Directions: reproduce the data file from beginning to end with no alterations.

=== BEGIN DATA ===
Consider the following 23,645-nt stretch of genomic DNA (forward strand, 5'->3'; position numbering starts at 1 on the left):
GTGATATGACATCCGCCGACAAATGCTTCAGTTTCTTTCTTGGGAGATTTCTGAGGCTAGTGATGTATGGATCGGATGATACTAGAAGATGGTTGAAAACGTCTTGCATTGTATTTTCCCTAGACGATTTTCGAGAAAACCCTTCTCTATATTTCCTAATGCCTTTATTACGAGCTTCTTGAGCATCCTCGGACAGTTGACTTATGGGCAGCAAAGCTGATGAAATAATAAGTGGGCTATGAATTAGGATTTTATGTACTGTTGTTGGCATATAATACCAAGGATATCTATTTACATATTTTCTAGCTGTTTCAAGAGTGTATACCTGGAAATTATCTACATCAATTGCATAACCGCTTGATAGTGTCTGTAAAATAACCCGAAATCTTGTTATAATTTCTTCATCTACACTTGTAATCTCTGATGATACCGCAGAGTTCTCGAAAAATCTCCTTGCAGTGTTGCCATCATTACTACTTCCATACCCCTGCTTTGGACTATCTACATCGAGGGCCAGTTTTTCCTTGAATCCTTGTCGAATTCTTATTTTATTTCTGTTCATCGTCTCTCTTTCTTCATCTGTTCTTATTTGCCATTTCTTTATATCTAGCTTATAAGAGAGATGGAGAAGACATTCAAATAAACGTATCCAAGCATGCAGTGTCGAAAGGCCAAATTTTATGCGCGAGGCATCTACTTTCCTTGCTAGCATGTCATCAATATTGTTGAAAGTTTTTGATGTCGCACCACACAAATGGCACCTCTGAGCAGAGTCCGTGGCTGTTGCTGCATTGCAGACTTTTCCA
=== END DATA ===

Consider the following 23,645-nt stretch of genomic DNA (forward strand, 5'->3'; position numbering starts at 1 on the left):
GTGATATGACATCCGCCGACAAATGCTTCAGTTTCTTTCTTGGGAGATTTCTGAGGCTAGTGATGTATGGATCGGATGATACTAGAAGATGGTTGAAAACGTCTTGCATTGTATTTTCCCTAGACGATTTTCGAGAAAACCCTTCTCTATATTTCCTAATGCCTTTATTACGAGCTTCTTGAGCATCCTCGGACAGTTGACTTATGGGCAGCAAAGCTGATGAAATAATAAGTGGGCTATGAATTAGGATTTTATGTACTGTTGTTGGCATATAATACCAAGGATATCTATTTACATATTTTCTAGCTGTTTCAAGAGTGTATACCTGGAAATTATCTACATCAATTGCATAACCGCTTGATAGTGTCTGTAAAATAACCCGAAATCTTGTTATAATTTCTTCATCTACACTTGTAATCTCTGATGATACCGCAGAGTTCTCGAAAAATCTCCTTGCAGTGTTGCCATCATTACTACTTCCATACCCCTGCTTTGGACTATCTACATCGAGGGCCAGTTTTTCCTTGAATCCTTGTCGAATTCTTATTTTATTTCTGTTCATCGTCTCTCTTTCTTCATCTGTTCTTATTTGCCATTTCTTTATATCTAGCTTATAAGAGAGATGGAGAAGACATTCAAATAAACGTATCCAAGCATGCAGTGTCGAAAGGCCAAATTTTATGCGCGAGGCATCTACTTTCCTTGCTAGCATGTCATCAATATTGTTGAAAGTTTTTGATGTCGCACCACACAAATGGCACCTCTGAGCAGAGTCCGTGGCTGTTGCTGCATTGCAGACTTTTCCA